My municipality (Birmingham, AL) requires min. 4" ductile iron for residential sewer repairs (test tees, 8ths, 16ths, etc. get expensive) with mechanical joints, with a 10 foot head test regardless of lentgh of replacement. I'm only mentioning this because there are EXTREME differences in code requirements as you travel accross the country. While your practical advise in areas such as cameras, cleanouts and pipe types are right on the money, statements such as " you shouldn't need 10" head test for outside pipe (sic.)" from LA plumber probably won't help NY sewer guy. The practical reality is that he's looking at a job that is too much for even a hard-nosed weekend warrior. According to OSHA, trench shoring is mandatory when digging over 4 feet.(unless sloped, or type A - stable soil) To gloss over the need for shoring for a trench of potentially 14 feet with barely a mention is reckless. We've all read or felt personally the newspaper stories that careless disregard for trench shoring will result in. This man needs advise on how to proceed. For his sake, the only advise that I feel comfortable offering is to get 3-5 qualified estimates and have the job professionally done. I'm surprised that two respected and knowledgeable plumbers such as yourselves haven't grabbed this guy by the shoulders, looked him square in the eye, and asked him if he's seriously considering digging, entering and working in a potentially 14 foot deep trench! I've worked in deeper trenches than that with all appropriate safety equipment and training, and I still would rather have oral surgery. Even with ventilation equipment, shoring, ladders and lanyard/harness, it feels like I'm on the moon. Please, please guys I say this with all respect....give 'em what they need, not what they want. HIRE A PROFESSIONAL!
                  Perhaps you missed my post where I told him if it was deeper than 5' he needed to hire a professional.
                  "Somewhere a Village is Missing Twelve Idiots!" - Casey Anthony

                  I never lost a cent on the jobs I didn't get!

                  Comment


                  • #24
                    Sure, I saw it...

                    AZ-
                    You mentioned it once, in your 4th post of 9 in this thread. Considering the gravity (or is it must my percieved gravity?), it is my belief that your and PlumberRick's comments should have certainly pointed NY's thoughts toward professional help. I'd rather err on the side of caution, maybe it's just me.
                    John

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                    • #25
                      Originally posted by HelenaPlumber
                      AZ-
                      You mentioned it once, in your 4th post of 9 in this thread. Considering the gravity (or is it must my percieved gravity?), it is my belief that your and PlumberRick's comments should have certainly pointed NY's thoughts toward professional help. I'd rather err on the side of caution, maybe it's just me.
                      John

                      I believe you are posting to me and not AZ. You might notice my first post recommends he find out from the City how deep his sewer is. My second post to him I recommend he find out from the City how deep it is so we could better advise him. In that same post I recommend he use a professional if the sewer is deeper than five foot deep. In my third post to him I told him he would need to use shoring or trench at a 45. In my forth post to him I told him to leave it to a sewer contractor (not a plumber) but you're right in my fifth post to him I did not warn him.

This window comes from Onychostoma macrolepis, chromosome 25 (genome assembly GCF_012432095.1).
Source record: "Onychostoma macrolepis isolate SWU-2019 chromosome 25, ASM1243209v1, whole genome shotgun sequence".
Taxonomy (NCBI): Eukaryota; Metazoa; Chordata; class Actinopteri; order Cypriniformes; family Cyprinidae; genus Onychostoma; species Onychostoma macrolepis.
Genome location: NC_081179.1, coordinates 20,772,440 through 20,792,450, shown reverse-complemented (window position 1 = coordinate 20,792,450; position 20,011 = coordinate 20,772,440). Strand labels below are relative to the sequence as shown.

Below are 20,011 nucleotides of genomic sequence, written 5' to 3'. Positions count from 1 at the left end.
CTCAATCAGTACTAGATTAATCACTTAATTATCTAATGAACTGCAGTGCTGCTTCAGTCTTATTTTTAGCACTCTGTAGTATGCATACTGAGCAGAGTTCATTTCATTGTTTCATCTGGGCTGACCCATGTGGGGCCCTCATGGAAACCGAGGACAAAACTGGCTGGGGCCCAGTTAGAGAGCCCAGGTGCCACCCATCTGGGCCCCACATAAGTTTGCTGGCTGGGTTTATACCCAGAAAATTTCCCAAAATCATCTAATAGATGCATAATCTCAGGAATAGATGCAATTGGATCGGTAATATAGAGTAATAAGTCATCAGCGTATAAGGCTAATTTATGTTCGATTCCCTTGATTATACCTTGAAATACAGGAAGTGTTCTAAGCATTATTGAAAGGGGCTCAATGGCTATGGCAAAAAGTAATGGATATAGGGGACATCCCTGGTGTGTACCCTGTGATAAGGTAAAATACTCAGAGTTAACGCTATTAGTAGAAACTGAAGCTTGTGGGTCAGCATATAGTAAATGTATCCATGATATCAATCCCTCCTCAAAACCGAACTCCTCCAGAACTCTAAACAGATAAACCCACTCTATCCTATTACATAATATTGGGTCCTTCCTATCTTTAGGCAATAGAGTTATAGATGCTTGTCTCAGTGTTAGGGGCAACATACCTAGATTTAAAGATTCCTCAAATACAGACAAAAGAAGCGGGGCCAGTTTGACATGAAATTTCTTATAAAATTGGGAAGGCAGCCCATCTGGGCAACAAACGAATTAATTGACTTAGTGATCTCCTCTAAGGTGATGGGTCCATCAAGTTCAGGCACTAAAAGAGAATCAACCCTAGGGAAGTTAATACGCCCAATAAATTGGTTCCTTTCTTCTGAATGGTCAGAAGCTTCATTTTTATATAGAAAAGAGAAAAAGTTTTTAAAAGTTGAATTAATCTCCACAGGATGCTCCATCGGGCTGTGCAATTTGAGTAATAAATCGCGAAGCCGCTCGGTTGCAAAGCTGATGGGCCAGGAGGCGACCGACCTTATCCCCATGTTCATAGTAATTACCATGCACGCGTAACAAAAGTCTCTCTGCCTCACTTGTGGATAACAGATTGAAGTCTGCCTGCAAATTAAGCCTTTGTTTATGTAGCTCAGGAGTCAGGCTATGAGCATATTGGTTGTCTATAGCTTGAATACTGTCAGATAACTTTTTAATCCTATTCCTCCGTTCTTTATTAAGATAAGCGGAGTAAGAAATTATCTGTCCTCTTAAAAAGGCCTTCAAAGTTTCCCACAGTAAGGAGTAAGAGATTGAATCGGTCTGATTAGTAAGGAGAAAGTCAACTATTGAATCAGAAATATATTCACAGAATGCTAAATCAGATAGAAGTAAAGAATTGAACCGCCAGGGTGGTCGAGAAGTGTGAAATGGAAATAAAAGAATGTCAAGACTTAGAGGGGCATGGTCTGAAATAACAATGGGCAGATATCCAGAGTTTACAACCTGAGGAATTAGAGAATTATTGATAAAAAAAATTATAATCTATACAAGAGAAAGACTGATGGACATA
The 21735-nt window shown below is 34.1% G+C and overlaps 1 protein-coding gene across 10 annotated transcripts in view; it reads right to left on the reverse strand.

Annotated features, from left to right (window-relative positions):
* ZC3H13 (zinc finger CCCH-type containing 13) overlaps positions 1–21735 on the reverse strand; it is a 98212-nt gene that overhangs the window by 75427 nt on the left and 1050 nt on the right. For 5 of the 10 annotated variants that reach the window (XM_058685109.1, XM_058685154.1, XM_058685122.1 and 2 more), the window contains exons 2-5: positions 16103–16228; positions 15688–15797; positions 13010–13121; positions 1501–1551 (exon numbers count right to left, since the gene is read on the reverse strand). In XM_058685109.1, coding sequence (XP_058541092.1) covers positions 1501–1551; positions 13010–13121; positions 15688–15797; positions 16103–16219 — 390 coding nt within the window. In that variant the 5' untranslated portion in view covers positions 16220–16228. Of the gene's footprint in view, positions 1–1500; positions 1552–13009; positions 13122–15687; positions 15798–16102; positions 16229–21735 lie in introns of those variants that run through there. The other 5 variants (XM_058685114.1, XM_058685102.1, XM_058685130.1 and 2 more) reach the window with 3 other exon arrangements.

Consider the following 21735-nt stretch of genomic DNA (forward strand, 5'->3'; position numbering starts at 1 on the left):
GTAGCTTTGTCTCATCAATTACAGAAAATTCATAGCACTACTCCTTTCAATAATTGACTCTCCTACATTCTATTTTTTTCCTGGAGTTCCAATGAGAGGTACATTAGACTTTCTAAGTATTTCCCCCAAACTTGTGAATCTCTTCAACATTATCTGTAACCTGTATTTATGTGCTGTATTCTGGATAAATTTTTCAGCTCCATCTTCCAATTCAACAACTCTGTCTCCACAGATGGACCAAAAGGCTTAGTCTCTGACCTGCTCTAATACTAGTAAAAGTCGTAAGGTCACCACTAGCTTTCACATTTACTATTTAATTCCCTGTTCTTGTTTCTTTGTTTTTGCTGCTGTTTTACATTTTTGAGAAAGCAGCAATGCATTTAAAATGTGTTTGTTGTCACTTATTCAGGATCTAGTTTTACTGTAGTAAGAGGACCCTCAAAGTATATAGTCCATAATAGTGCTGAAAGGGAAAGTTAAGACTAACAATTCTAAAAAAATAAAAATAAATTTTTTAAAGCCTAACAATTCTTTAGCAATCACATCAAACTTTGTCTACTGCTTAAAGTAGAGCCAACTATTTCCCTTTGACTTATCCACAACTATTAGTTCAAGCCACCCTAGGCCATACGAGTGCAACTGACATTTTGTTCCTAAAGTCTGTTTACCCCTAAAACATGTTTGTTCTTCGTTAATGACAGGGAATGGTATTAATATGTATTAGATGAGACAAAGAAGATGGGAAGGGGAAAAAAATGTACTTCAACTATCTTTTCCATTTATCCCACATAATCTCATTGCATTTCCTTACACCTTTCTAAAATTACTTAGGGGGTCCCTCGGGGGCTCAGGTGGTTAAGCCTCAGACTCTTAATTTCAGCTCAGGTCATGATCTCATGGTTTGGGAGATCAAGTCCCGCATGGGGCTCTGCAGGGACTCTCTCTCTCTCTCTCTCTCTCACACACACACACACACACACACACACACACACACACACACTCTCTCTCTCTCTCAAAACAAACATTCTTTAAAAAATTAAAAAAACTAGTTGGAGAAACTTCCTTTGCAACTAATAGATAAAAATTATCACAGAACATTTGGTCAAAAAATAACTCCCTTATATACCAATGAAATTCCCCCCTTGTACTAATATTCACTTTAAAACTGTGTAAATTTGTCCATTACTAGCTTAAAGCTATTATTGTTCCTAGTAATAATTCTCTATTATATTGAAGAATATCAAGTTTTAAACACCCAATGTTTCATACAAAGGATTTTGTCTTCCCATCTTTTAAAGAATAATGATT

Mark
                      Last edited by ToUtahNow; 03-15-2006, 12:22 AM.
                      "Somewhere a Village is Missing Twelve Idiots!" - Casey Anthony

                      I never lost a cent on the jobs I didn't get!

                      Comment


                      • #26
                        helenaplumber, it's very simple to sit back and critique any post. you're more than welcome to share your own personnal experiances with all. the difference is that both mark and i answered his questions that he posted. both of us were not too keen on him doing the job in the fisrt place. infact i stated on many occasions to use a camera to locate the problem and get a depth before digging up the whole system.
                        after a few more post he stated that his brother in law owns a backhoe. chances are his brother in law has more hands on digging knowledge than us. he only does that for a living. unless he doesn't care for his own family member, i would think that he will protect his brother in law along with his own butt.

                        rick.
                        phoebe it is

                        Comment


                        • #27
                          ok

                          Okay, I submit. You guys are right. I'm wrong.

                          I guess I just read this thread all at once, and wasn't in the right context. I don't sit back and pick on folks just because I can. Rather than be defensive when receiving negative feedback, I'm going to try to be open minded and perhapse try to see anothers' point of view. It is my hope that others do the same.

                          Thanks.

                          John

                          Comment


                          • #28
                            ok

                            Okay, I submit. You guys are right. I'm wrong.

                            I guess I just read this thread all at once, and wasn't in the right context. I don't sit back and pick on folks just because I can. Rather than be defensive when receiving negative feedback, I'm going to try to be open minded and perhapse try to see anothers' point of view. It is my hope that others do the same.

                            Thanks.

                            John

                            Comment


                            • #29
                              Thanks and you are right, we do need to remember to do a better job at warning DIYers about the dangers which comes along with some repairs.

                              Mark
                              "Somewhere a Village is Missing Twelve Idiots!" - Casey Anthony

                              I never lost a cent on the jobs I didn't get!

                              Comment


                              • #30
                                8 ft deep!?!? Man, i'm glad I live in Fl. where a deep sewer is only 4 ft.